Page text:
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One member of the Alameda County Board of Supervisors knew when it was time to call it quits. Sadly, another did not.
The last-minute, surprise announcement by Supervisor Keith Carson in December that after 32 years he would not seek election to a ninth term provides an opportunity for much-needed change.
Voters should not squander it.
Carson selfishly timed his announcement to allow just five days for interested people to decide whether they wanted to mount a potentially costly campaign for an open seat on the county Board of Supervisors. Nevertheless, nine candidates rushed to fill the void in District 5, which includes Albany, Berkeley, Emeryville, Piedmont and north Oakland.
The standout, and our recommendation, is John Bauters, who has repeatedly demonstrated his thoughtful leadership skills as a member of the Emeryville City Council and chair of the boards of the Bay Area Air Quality Management District and Alameda County Transportation Commission.
Unlike Carson, Supervisor Nate Miley, who is in his 24th year on the Alameda County board, opted to seek reelection. He’s running in District 4, which stretches from southeast Oakland through Castro Valley to Pleasanton.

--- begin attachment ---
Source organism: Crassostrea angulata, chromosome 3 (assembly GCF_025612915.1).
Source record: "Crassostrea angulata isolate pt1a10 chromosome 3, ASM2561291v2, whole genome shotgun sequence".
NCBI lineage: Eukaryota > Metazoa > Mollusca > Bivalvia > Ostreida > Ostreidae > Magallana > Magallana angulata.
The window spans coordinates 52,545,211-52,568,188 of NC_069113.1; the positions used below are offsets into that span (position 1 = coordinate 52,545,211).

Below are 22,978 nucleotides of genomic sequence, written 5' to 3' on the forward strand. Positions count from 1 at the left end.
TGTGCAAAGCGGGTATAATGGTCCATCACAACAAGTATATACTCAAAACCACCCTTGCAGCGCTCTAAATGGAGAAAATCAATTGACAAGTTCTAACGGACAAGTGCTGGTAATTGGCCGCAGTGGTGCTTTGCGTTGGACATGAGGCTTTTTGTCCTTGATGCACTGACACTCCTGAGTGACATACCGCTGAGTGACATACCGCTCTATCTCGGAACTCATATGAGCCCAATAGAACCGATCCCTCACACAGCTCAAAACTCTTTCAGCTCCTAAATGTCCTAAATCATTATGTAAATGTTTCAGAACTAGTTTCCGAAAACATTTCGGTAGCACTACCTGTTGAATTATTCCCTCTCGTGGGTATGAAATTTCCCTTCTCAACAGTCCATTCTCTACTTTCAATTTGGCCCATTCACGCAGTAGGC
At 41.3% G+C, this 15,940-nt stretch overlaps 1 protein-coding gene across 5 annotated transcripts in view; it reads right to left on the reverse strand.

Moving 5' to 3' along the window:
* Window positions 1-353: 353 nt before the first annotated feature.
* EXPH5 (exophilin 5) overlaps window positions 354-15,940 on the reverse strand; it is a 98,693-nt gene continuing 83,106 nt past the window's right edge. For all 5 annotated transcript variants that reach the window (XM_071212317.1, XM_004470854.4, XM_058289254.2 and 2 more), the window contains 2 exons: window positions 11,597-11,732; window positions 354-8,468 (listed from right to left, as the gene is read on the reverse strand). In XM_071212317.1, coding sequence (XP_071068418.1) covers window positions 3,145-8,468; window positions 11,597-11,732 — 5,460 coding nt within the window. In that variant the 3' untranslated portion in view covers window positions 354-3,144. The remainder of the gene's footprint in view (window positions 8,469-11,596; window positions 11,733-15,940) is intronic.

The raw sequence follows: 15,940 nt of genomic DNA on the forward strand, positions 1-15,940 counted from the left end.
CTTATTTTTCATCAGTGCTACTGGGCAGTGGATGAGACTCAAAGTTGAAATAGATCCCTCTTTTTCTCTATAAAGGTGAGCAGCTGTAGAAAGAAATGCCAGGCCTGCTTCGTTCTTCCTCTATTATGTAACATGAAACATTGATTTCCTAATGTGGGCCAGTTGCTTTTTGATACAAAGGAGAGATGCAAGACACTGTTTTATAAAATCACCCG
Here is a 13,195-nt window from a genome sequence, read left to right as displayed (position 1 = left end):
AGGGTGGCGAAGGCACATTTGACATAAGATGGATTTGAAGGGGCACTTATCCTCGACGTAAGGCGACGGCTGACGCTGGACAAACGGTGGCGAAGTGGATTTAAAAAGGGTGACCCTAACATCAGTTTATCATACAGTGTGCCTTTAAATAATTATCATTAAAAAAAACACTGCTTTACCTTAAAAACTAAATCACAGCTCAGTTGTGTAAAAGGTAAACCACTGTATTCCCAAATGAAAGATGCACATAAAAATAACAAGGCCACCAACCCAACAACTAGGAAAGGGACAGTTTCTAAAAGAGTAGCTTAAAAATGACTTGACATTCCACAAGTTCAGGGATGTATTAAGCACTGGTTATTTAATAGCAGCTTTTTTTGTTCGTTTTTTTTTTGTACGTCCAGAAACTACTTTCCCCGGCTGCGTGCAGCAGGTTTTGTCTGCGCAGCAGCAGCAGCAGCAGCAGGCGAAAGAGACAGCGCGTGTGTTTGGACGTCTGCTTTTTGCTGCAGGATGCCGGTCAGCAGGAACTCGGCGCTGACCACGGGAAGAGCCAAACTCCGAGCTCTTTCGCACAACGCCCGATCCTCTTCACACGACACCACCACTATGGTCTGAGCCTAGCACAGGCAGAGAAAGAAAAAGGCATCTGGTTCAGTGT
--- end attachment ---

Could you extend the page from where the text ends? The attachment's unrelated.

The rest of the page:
Miley’s refusal to step down and his power of incumbency kept out good candidates with proven leadership. His only opponent is Jennifer Esteen, a nurse and union negotiator for one of the labor organizations that represents county employees. In this race between two troubling choices, we make no recommendation.
We’re hopeful that Carson’s replacement will bring a much-needed examination of county operations. Currently, rather than set the agenda, members of the Board of Supervisors repeatedly defer to their staff and then use that as political cover when controversies arise.
We’ve seen it, for example, with the supervisors’ 2019 sweetheart deal with the Oakland A’s that transfers the county’s rights to the Coliseum without assurances the team stays in the East Bay.
And, more recently, after the horrific 2022 death of 8-year-old Sophia Mason, when supervisors sat back as county attorneys tried to block media access to public documents. Two years later, supervisors have yet to provide a public accounting for how social service workers allowed the child to remain with her mother, who had a history of drug abuse and prostitution, despite repeated reports of abuse.
The good news is that the Board of Supervisors is in transition. After 24 years, Scott Haggerty opted not to seek reelection in 2020. The subsequent tragic death of Wilma Chan, who had served two stints totaling 17 years, and the passing of Richard Valle, who had served for 10 years, also led to change at the top.
But thus far, we haven’t seen the shift in mindset that we’ve been hoping for — one that critically evaluates whether the county is being fully transparent and is most efficiently and equitably delivering social services, aiding the homeless and overseeing the jail and county law enforcement.
We’re hoping that, with Carson gone, his replacement and the three other new supervisors — David …read more
Source:: The Mercury News – Entertainment